Financial crisis spurs interest in business and cooking books
In the wake of the recent global financial crisis, more and more people are picking up business books. In hot demand is anything from “Finance for Dummies” and historical recounts of previous financial crises to biographies of successful businessmen and financial thrillers, which keeps local bookstores busy refilling their financial literature bookshelves.
"The Snowball," the first authorized biography of billionaire Warren Buffett -- an investment guru whose company, Berkshire Hathaway, invested a total $8 billion in Goldman Sachs and General Electric Co -- has been a bestseller since its release earlier this month.
It is No. 1 on the New York Times hardcover nonfiction bestseller list and No. 5 on Amazon's bestseller list.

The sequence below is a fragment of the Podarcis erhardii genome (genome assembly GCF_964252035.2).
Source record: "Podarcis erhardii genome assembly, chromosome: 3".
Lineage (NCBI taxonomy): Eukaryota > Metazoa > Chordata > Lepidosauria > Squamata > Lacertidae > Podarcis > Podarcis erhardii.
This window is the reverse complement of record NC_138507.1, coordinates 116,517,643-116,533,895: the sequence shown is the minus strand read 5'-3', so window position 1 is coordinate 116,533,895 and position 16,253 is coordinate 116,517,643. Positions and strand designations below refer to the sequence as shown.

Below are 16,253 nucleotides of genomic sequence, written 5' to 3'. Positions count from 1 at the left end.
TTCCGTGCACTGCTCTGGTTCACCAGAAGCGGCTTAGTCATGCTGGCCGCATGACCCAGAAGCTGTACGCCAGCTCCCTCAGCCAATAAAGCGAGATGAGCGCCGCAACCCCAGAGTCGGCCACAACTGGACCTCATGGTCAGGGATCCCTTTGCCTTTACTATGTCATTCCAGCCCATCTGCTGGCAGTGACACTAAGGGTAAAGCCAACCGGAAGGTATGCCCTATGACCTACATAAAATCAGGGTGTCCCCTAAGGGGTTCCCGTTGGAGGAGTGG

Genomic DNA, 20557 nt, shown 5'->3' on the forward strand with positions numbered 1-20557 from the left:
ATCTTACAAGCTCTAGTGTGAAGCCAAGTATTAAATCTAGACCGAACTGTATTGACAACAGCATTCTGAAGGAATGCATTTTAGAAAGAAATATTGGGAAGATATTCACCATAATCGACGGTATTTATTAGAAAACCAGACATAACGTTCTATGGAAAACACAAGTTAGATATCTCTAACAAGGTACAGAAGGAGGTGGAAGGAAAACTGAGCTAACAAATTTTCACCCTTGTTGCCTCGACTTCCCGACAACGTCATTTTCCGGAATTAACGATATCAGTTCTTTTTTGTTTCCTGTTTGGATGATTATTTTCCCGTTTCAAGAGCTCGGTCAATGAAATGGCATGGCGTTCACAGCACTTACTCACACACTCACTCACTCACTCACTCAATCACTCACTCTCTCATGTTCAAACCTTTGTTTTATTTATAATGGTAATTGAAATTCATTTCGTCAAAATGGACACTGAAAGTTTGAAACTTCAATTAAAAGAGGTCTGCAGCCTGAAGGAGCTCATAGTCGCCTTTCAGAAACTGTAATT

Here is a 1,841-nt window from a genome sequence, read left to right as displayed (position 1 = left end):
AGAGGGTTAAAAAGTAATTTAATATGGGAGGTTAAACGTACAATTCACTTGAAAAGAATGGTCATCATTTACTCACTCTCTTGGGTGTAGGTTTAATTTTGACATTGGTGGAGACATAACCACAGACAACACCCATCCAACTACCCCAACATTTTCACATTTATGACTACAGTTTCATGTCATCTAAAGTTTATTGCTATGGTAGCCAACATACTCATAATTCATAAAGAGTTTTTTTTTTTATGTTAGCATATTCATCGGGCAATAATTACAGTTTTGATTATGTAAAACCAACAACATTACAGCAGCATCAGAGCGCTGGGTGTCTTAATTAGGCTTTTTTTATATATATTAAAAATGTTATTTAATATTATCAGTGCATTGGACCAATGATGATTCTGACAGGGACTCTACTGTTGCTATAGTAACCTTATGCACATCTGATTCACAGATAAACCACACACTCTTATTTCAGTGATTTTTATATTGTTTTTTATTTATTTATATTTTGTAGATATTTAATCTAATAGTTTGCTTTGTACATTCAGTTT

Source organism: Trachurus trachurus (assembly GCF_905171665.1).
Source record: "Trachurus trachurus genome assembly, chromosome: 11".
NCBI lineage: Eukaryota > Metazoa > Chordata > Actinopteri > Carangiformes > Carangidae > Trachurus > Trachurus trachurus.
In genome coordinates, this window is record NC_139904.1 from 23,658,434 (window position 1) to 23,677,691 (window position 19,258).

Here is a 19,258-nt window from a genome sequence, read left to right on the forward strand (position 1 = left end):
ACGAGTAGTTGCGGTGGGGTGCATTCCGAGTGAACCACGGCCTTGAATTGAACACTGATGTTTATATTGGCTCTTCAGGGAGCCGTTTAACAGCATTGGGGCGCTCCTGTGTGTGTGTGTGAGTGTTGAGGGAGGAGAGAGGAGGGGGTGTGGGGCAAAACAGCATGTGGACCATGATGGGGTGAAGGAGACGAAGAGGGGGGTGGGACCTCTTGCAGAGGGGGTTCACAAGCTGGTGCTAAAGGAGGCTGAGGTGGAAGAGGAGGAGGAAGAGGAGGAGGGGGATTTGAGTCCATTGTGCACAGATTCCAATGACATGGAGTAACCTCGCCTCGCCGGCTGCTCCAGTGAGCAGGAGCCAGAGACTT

On Amazon's "Movers and Shakers" ranking of the biggest gainers in books sales over the past 24 hours, "The Ten Roads to Riches: The Ways the Wealthy Got There (And How You Can Too!)" by Kenneth L. Fisher was at No. 7 on the list after its sales rank jumped to No. 178 from No. 2,407.
Publishers blame recent increasing interest in cooking and recipe books on financial crisis too. As more and more people stop going to restaurants and opt out for less expensive home meals instead, cooking guide books are becoming handy again.
"There's also been some talk in the industry about how more people will be eating at home now to save money," said Amazon spokeswoman Tammy Hovey. "There has been some increased interest in upcoming big fall new releases from (Food Network's) Ina Garten and Martha Stewart, whose new books are about getting back to basics."
Topping the Amazon "Movers and Shakers" list on Monday was "The 99 Cent Only Stores Cookbook: Gourmet Recipes at Discount Prices," by Christiane Jory, which jumped to 162 from 187,383 in the sales rankings.